April 1, 2022, ©. Leeham News: Last week, we looked at how to store hydrogen in an aircraft. We could see the gaseous storage of hydrogen is too heavy other than for demo systems and extreme short-haul. For practical airliners, liquid hydrogen is the solution.
Now we look at what this means for the aircraft fuel system and how to configure a suitable Auxiliary Power Unit, APU.
As discussed before, liquid hydrogen (LH2), which is cryogenically stored at -253°C, must have tanks that minimize the heat influx through the tank walls. The heat that leaks in will cause the LH2 to boil. At boil-off, LH2 absorbs surrounding heat, which keeps the rest of the LH2 below -253°C.
The tanks are made as close to a sphere as possible as this exposes the least surface per held mass of LH2. The tank is made as a Dewar vacuum flask with additional insulation on top (to limit the boil-off, should the tank lose its vacuum), Figure 2. The boil-off in a well-designed tank would be below one percent per day.
The tank holds a mixture of LH2 with H2 gas on top. It has a fill pipe (D) and an LH2 propulsion system feed (E). To keep the pressure low (at about 1.2 bars), the gaseous H2 is piped out of the tank via a pressure-regulation valve (A).
LH2 is routed to the propulsion system (B) via pumps and valves. Before its usage in either a fuel cell or H2 burning gas turbine, it must be converted to a gas form in a heat exchanger at the propulsion system. The gas conversion is a performant heat sink that can be used by the propulsion system to manage heat problems. We will discuss this more in the propulsion system articles.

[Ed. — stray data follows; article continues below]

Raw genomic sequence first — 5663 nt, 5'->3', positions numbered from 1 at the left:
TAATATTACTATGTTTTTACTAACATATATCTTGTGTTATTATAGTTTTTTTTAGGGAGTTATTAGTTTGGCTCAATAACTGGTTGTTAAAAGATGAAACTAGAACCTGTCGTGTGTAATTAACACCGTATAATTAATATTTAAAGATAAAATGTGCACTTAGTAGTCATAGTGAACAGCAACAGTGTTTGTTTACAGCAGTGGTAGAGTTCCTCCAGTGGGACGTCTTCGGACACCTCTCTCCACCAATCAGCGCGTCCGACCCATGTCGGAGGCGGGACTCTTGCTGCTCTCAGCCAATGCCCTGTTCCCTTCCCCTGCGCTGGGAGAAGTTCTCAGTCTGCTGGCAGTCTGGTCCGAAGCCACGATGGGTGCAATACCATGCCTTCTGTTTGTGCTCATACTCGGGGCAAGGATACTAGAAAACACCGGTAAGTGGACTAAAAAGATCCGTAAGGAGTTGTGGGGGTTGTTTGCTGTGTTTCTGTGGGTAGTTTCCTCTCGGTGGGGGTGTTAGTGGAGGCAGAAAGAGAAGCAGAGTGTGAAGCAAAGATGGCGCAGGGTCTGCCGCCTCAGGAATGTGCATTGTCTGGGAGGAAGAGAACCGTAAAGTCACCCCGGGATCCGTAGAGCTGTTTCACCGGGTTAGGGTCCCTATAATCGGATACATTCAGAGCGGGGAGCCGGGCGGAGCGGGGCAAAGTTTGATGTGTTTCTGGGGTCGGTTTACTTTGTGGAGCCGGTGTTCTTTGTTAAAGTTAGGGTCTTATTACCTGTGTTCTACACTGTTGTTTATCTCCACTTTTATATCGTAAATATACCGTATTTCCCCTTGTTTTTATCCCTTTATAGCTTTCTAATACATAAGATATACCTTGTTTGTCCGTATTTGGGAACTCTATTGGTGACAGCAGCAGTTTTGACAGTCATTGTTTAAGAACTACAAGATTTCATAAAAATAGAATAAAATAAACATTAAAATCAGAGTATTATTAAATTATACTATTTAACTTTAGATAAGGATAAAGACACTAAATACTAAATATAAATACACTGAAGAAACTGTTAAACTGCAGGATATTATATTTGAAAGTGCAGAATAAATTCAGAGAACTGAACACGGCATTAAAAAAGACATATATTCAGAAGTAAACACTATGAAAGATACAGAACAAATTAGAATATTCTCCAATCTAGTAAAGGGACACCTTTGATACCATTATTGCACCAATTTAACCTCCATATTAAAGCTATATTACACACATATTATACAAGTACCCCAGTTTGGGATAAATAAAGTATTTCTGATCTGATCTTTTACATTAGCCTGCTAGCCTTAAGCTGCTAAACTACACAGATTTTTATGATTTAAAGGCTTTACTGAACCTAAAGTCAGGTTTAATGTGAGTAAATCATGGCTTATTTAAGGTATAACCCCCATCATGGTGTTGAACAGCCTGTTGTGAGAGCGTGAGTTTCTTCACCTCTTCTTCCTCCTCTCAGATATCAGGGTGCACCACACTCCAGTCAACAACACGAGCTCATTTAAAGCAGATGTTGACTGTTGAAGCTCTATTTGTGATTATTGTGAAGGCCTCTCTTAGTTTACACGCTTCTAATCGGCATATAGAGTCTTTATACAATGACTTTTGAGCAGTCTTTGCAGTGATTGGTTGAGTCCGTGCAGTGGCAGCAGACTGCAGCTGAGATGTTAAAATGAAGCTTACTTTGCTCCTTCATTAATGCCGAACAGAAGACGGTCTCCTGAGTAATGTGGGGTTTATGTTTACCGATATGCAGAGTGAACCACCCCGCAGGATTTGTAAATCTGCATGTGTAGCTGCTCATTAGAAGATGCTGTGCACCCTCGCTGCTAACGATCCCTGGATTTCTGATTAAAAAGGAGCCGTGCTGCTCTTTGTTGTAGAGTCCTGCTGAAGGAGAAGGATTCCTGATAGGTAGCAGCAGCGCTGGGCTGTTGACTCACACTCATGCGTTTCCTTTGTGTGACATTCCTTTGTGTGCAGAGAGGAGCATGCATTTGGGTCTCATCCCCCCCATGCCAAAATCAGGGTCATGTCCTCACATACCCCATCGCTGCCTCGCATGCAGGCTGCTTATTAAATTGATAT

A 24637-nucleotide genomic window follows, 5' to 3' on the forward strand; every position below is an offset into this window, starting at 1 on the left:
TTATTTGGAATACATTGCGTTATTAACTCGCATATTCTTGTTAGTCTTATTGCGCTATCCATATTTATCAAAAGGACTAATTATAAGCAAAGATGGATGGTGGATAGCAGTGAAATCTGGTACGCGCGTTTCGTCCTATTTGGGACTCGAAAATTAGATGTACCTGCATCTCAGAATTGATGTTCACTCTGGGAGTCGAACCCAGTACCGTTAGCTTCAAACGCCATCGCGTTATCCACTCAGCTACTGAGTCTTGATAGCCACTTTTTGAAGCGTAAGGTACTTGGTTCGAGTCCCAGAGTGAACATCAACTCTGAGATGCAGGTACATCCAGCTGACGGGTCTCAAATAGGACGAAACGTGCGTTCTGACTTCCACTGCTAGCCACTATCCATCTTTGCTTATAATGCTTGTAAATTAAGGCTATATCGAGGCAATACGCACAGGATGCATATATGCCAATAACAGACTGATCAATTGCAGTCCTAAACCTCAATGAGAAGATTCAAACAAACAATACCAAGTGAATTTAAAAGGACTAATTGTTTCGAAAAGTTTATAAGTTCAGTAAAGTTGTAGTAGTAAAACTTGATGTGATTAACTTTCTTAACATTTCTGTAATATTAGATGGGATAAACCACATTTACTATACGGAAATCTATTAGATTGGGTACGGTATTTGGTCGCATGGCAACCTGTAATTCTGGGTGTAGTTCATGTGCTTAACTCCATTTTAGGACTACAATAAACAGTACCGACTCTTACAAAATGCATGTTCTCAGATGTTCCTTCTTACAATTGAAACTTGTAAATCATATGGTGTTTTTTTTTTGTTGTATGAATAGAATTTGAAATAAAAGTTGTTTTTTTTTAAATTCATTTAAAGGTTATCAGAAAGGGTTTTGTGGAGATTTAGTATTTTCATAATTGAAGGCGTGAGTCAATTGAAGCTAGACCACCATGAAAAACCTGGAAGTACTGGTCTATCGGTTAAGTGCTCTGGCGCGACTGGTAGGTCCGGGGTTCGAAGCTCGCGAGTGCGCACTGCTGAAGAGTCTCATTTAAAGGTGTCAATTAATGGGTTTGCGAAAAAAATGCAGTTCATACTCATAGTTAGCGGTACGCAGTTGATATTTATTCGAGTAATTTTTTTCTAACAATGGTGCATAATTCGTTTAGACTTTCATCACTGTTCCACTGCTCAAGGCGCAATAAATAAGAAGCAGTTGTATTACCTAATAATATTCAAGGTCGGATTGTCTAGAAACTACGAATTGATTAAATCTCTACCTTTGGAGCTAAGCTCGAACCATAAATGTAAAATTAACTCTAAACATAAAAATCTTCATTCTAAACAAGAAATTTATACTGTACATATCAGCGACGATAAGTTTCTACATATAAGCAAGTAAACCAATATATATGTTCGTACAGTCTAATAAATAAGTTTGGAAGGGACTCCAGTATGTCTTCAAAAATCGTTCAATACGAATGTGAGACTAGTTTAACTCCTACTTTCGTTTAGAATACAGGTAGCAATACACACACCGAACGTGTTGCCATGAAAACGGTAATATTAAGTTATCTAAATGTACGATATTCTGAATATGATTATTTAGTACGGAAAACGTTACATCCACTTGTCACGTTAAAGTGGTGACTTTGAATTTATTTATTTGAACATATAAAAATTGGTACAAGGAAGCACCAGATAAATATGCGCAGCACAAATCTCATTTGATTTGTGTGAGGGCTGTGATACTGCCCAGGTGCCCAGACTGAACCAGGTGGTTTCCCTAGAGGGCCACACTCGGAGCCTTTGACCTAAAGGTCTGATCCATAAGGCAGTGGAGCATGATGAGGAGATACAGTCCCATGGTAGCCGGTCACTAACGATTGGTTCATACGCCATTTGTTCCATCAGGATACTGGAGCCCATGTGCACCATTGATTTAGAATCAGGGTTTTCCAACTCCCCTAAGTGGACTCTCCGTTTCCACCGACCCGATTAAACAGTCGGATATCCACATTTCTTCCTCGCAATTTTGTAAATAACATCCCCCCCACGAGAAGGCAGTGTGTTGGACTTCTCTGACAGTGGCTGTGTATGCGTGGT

To not vent the boil-off H2 to the atmosphere (which is entirely OK, H2 is a harmless substance), a hydrogen-fueled airliner will skip the noisy gas turbine APU and exchange it for a fuel cell APU.
Figure 3 shows a block schema for a hydrogen fuel system. The schema is taken from Airbus’ CRYOPLANE study report from 2003. We have modified it to show a three-tank system in the fuselage (called Passive tanks in the study) with engine feeder tanks (called Active tanks) close to the studies’ H2 burning gas turbine engines (we will look at both H2 gas turbine and fuel cell propulsion). We also replaced the studies’ gas turbine APU with a fuel cell one.
A fuel cell APU has several advantages over a gas turbine unit:
As a fuel cell APU doesn’t produce pressurized air (without adding a motor and compressor for this purpose), it assumes a “more electrical” aircraft system architecture like the Boeing 787 Dreamliner (where engine starts, de-icing, ECS air supply are all done by electric means).
With a fuel cell APU, the H2 boil-off is routed to the APU and not wasted in the atmosphere. Any additional H2 supply needed is added through a heat exchanger (C in Figure 2).
An LH2 fuel cell APU’s cooling and heating capability hints at gains with tight integration with the ECS in future LH2 aircraft.
A hydrogen fuel system must meet the safety standards for airliner applications. Airbus CRYOPLANE study looked at the safety aspects and concluded:
Hydrogen poses its specific safety aspects to be considered in design and operation. However, the overall safety level will not be worse than for kerosene aircraft.
For the fuel system, some of the considerations: